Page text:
Afrika Bambaataa identified the four pillars of hip-hop culture as MCing, DJing, b-boying and graffiti writing. No one has ever definitively outlined the pillars of punk culture, but poetry would have to be one.
Amphetamine Heart is Liz Worth's first collection of poetry. Visceral and direct, it does much to cement poetry as one of punk's cultural pillars. The work is inspired by early punk poetry in approach, if not in content.
"There are so many situations we run into in our lives where it's not OK to be yourself, and when I got into punk I felt very liberated by that," says Worth. "It wasn't just about being in a band or being in the audience. It was about creating on many different levels."
Worth went from zinester to freelancer before covering the early days of the Toronto punk rock scene in her first book, Treat Me Like Dirt. "When I was working as a freelance writer, I loved researching and interviewing people, but I often felt there was an emotional void," says Worth. "Writing non-fiction does require some creativity, but it's a different kind of creativity than what you tap into when you're writing poetry or fiction.
"When I was working on Treat Me Like Dirt, I was extremely passionate about it and when the book was done I felt slightly destroyed. I wasn't ready for it at all. I also wasn't prepared for how burnt out I felt afterwards. I needed to do something different, so I started getting back into writing poetry. It wasn't hard to switch because I really needed it at that time"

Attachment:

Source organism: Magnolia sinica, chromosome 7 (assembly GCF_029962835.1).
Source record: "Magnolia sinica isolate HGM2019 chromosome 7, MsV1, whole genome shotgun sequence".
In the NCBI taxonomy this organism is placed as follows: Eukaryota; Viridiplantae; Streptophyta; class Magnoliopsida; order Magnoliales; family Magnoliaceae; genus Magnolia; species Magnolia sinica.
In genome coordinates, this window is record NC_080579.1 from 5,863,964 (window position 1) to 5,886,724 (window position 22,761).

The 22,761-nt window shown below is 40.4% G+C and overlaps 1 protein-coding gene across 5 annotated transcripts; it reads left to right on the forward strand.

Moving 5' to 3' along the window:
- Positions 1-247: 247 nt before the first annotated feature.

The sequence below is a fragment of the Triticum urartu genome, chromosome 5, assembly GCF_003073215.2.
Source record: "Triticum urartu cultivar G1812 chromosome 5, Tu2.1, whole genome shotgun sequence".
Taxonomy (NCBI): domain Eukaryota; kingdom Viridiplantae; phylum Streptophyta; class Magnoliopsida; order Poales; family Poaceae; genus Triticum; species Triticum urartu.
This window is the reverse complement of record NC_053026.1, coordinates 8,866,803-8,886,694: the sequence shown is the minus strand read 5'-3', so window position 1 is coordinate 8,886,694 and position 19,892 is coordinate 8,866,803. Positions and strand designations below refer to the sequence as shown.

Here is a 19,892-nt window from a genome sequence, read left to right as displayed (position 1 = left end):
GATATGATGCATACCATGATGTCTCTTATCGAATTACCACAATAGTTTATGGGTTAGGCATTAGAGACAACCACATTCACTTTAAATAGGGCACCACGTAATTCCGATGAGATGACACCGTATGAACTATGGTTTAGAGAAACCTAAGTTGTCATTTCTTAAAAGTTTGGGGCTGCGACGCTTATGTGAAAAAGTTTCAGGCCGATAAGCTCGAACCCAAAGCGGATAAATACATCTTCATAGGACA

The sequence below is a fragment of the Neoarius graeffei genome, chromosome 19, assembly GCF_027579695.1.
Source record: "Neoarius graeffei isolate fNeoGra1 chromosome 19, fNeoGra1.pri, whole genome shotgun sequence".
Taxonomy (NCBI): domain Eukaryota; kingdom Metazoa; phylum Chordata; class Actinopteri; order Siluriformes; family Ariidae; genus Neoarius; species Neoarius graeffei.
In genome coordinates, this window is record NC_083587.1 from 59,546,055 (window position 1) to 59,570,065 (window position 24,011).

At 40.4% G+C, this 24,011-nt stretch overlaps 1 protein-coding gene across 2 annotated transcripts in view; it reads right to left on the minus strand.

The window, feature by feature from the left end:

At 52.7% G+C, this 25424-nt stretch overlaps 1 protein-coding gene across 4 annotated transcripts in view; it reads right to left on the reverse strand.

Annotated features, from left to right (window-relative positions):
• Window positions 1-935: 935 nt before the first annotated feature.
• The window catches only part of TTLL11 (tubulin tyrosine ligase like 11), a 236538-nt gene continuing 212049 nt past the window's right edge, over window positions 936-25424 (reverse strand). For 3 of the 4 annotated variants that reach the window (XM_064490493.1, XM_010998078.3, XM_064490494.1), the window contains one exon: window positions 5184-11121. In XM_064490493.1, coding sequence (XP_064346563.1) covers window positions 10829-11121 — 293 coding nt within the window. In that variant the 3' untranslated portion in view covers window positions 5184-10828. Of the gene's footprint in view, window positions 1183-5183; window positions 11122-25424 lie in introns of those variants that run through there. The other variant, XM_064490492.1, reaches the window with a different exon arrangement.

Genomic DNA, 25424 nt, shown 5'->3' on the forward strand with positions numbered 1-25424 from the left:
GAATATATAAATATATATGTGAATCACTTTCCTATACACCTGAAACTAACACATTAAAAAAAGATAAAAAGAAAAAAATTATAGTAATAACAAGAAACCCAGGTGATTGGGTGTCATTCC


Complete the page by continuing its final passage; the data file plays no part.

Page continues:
Though there is a natural inclination for punk and poetry to overlap, it's rare to see a performance combining the two. The creative crossover in the punk scene seems largely neglected when compared to punk's halcyon days. There's no punk poet laureate heir apparent to John Cooper Clarke or Lydia Lunch. "Things, to me at least, feel very formulaic a lot of the time," says Worth. "There are people who are trying to shake things up, but they seem outnumbered by everyone else who's sticking to a tried and true pattern."
Worth isn't necessarily longing for the past, but does see the value in a scene that embraces creative fusion on many levels. "I don't think that writing and music should have as much distance between them as they sometimes seem to," she says. "It would be cool to see the literary and music scenes come together more often than they do, because when they do it can be really fun."
Worth, along with Electric Voice Records, will bring together many of the unofficial pillars of punk culture this Friday: music, video and poetry. The show will feature a live video performance by Heather Rappard, readings by Worth, Troy Richter and Josh Salter and musical performances by Catbag, Friendly Dimension and Old & Weird.
"Everyone on the bill gets to bring their work to a new audience," says Worth. "And the audience gets to see something they wouldn't normally set out to experience."
Past readings by Worth have quite definitely featured performances out of the norm. "A group of girls called Triage did freakshow stunts at the Toronto launch of Amphetamine Heart, and they bleed real blood and everything. My parents left right after they came on."
Amphetamine Heart launch w/Liz Worth, Josh Salter, Troy Richter, Heather Rappard, Old & Weird, Catbag, Friendly Dimension Friday, February 10 at 1313 Hollis, 8pm, $5, all ages
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